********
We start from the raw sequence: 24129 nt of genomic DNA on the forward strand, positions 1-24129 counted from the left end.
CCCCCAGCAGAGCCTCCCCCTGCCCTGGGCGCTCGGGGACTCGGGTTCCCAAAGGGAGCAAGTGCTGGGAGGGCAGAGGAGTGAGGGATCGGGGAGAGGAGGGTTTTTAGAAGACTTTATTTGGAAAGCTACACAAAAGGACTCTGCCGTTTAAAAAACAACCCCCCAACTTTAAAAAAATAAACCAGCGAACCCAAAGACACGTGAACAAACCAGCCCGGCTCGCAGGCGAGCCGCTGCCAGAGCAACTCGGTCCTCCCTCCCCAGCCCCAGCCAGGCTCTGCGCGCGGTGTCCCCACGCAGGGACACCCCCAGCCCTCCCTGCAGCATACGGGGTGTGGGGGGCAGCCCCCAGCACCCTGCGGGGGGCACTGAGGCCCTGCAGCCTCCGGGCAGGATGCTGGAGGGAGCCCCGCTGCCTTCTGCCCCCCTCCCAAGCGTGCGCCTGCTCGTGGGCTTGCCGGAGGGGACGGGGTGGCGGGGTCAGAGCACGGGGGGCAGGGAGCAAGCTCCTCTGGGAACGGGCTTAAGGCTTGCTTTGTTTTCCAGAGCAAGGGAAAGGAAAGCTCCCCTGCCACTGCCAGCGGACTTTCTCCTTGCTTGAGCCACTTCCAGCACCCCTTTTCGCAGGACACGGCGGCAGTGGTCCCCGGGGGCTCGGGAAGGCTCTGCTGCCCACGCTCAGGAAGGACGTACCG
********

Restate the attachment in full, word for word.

We start from the raw sequence: 24129 nt of genomic DNA on the forward strand, positions 1-24129 counted from the left end.
CCCCCAGCAGAGCCTCCCCCTGCCCTGGGCGCTCGGGGACTCGGGTTCCCAAAGGGAGCAAGTGCTGGGAGGGCAGAGGAGTGAGGGATCGGGGAGAGGAGGGTTTTTAGAAGACTTTATTTGGAAAGCTACACAAAAGGACTCTGCCGTTTAAAAAACAACCCCCCAACTTTAAAAAAATAAACCAGCGAACCCAAAGACACGTGAACAAACCAGCCCGGCTCGCAGGCGAGCCGCTGCCAGAGCAACTCGGTCCTCCCTCCCCAGCCCCAGCCAGGCTCTGCGCGCGGTGTCCCCACGCAGGGACACCCCCAGCCCTCCCTGCAGCATACGGGGTGTGGGGGGCAGCCCCCAGCACCCTGCGGGGGGCACTGAGGCCCTGCAGCCTCCGGGCAGGATGCTGGAGGGAGCCCCGCTGCCTTCTGCCCCCCTCCCAAGCGTGCGCCTGCTCGTGGGCTTGCCGGAGGGGACGGGGTGGCGGGGTCAGAGCACGGGGGGCAGGGAGCAAGCTCCTCTGGGAACGGGCTTAAGGCTTGCTTTGTTTTCCAGAGCAAGGGAAAGGAAAGCTCCCCTGCCACTGCCAGCGGACTTTCTCCTTGCTTGAGCCACTTCCAGCACCCCTTTTCGCAGGACACGGCGGCAGTGGTCCCCGGGGGCTCGGGAAGGCTCTGCTGCCCACGCTCAGGAAGGACGTACCG